Large eddy simulation of hydrocyclone - prediction of air-core diameter and shape

Narasimha, M., Brennan, M. and Holtham, P. N. (2006) Large eddy simulation of hydrocyclone - prediction of air-core diameter and shape. International Journal of Mineral Processing, 80 1: 1-14. doi:10.1016/j.minpro.2006.01.003

Author Narasimha, M.
Brennan, M.
Holtham, P. N.
Title Large eddy simulation of hydrocyclone - prediction of air-core diameter and shape
Journal name International Journal of Mineral Processing   Check publisher's open access policy
ISSN 0301-7516
Publication date 2006-08-01
Sub-type Article (original research)
DOI 10.1016/j.minpro.2006.01.003
Open Access Status
Volume 80
Issue 1
Start page 1
End page 14
Total pages 14
Place of publication Amsterdam, The Netherlands
Publisher Elsevier Science Bv
Language eng
Subject 091404 Mineral Processing/Beneficiation
Abstract Hydrocyclones are widely used in the mining and chemical industries. An attempt has been made in this study, to develop a CFD (computational fluid dynamics) model, which is capable of predicting the flow patterns inside the hydrocyclone, including accurate prediction of flow split as well as the size of the air-core. The flow velocities and air-core diameters are predicted by DRSM (differential Reynolds stress model) and LES (large eddy simulations) models were compared to experimental results. The predicted water splits and air-core diameter with LES and RSM turbulence models along with VOF (volume of fluid) model for the air phase, through the outlets for various inlet pressures were also analyzed. The LES turbulence model led to an improved turbulence field prediction and thereby to more accurate prediction of pressure and velocity fields. This improvement was distinctive for the axial profile of pressure, indicating that air-core development is principally a transport effect rather than a pressure effect. An increase in feed flow rate will increase the air-core diameter by increasing the centrifugal force on fluid elements, which in turn increases the tangential velocity component, thereby lowering the pressure at the hydrocyclone axis near the apex. It has been observed that when the spigot diameter increased, the air-core diameter increased, since the tangential velocity increases when underflow diameter increases. As expected, a rise in the viscosity of liquid reduces the air-core diameter at constant feed velocity, by lowering the pressure drop over the cyclone. This LES turbulent multi-phase CFD model, once extended to particulate phase flow in hydrocyclone, would be a useful tool for studying design dimensions. More importantly, alternative geometries may be examined swiftly. (c) 2006 Elsevier B.V. All rights reserved.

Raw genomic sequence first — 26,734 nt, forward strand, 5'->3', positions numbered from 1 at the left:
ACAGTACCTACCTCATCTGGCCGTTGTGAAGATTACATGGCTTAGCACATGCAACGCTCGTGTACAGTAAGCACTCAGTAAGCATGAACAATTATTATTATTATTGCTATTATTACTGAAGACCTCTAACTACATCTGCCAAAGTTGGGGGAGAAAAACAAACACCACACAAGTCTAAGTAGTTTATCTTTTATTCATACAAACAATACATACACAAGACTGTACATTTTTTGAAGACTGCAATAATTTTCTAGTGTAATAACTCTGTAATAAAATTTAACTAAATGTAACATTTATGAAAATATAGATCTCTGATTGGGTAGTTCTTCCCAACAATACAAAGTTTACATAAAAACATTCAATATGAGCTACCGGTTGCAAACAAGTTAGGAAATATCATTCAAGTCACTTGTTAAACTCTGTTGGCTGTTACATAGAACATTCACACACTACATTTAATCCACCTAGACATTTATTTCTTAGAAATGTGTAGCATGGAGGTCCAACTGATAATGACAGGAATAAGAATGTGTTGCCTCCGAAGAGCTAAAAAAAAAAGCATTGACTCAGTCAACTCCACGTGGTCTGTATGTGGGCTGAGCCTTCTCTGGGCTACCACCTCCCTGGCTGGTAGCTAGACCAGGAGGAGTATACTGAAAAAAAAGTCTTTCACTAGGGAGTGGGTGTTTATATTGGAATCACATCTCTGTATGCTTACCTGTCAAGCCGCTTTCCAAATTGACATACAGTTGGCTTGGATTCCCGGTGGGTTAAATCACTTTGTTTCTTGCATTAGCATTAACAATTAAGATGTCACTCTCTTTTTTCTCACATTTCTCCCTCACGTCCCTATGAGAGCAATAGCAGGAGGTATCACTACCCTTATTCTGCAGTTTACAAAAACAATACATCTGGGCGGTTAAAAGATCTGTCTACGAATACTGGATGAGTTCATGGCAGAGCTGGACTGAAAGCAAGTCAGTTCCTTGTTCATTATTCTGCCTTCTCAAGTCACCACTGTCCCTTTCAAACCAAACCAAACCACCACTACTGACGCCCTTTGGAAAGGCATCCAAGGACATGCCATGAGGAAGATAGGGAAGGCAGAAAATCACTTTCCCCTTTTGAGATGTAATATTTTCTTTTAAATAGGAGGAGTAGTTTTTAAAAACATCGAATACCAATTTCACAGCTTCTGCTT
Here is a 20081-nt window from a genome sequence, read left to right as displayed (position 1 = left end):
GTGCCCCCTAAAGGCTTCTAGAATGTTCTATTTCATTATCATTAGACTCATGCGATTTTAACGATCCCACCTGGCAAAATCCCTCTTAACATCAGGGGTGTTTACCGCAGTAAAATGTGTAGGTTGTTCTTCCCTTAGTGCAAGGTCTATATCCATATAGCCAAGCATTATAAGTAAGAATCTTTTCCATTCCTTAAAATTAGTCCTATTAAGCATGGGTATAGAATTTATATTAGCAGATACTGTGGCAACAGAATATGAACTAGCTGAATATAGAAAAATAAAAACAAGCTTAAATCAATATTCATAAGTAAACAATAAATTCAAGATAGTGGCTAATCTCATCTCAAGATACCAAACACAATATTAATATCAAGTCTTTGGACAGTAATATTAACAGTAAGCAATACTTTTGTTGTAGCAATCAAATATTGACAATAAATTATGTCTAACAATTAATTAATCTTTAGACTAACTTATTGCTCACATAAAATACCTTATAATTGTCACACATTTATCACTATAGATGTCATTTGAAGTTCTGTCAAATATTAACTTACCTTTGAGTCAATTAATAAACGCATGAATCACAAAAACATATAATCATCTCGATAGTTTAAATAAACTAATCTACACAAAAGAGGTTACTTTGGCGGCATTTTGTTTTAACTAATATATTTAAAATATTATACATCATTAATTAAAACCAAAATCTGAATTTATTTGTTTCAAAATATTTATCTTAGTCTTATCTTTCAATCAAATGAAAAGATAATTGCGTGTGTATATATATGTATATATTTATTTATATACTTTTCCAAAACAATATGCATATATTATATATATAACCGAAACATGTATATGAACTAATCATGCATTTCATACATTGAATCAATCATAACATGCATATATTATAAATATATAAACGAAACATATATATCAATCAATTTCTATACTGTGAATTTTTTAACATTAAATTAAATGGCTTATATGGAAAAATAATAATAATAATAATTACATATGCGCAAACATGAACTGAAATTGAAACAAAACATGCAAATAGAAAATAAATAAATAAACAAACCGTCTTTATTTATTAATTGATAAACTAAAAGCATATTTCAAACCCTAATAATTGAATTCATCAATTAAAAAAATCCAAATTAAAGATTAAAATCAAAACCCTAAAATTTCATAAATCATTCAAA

Keyword Engineering, Chemical
Mining & Mineral Processing
computational fluid dynamics
Navier Stokes equation
large eddy simulations
Reynolds stress model
aircore modeling
Q-Index Code C1

Document type: Journal Article
Sub-type: Article (original research)
Collections: Julius Kruttschnitt Mineral Research Centre Publications
Excellence in Research Australia (ERA) - Collection
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Created: Sat, 26 Jan 2008, 02:55:19 EST